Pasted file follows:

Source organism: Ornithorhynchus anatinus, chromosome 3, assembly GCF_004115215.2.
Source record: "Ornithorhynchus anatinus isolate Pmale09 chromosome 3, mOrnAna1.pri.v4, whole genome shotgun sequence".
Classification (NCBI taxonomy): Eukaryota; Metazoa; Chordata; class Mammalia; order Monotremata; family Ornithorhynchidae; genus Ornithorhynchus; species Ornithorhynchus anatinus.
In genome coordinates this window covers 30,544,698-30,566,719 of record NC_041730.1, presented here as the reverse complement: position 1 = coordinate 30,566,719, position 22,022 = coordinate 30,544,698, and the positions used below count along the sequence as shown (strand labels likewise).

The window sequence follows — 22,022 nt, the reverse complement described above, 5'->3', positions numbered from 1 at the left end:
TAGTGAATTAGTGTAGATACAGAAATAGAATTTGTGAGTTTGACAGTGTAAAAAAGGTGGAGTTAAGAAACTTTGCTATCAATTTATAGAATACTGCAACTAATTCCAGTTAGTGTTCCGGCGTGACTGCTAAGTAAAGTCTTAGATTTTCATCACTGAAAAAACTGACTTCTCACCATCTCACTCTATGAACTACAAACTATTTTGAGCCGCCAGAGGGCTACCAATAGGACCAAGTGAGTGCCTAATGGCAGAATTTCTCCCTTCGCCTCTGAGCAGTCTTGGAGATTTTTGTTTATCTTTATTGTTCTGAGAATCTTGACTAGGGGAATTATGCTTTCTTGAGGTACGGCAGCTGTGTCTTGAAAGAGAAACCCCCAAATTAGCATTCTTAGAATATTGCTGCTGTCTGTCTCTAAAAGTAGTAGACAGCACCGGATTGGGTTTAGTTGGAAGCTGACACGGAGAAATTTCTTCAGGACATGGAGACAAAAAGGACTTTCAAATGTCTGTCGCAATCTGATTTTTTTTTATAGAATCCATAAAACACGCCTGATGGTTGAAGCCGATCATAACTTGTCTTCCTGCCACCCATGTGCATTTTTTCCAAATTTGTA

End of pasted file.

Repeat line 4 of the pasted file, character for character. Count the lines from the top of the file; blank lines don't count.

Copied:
In genome coordinates this window covers 30,544,698-30,566,719 of record NC_041730.1, presented here as the reverse complement: position 1 = coordinate 30,566,719, position 22,022 = coordinate 30,544,698, and the positions used below count along the sequence as shown (strand labels likewise).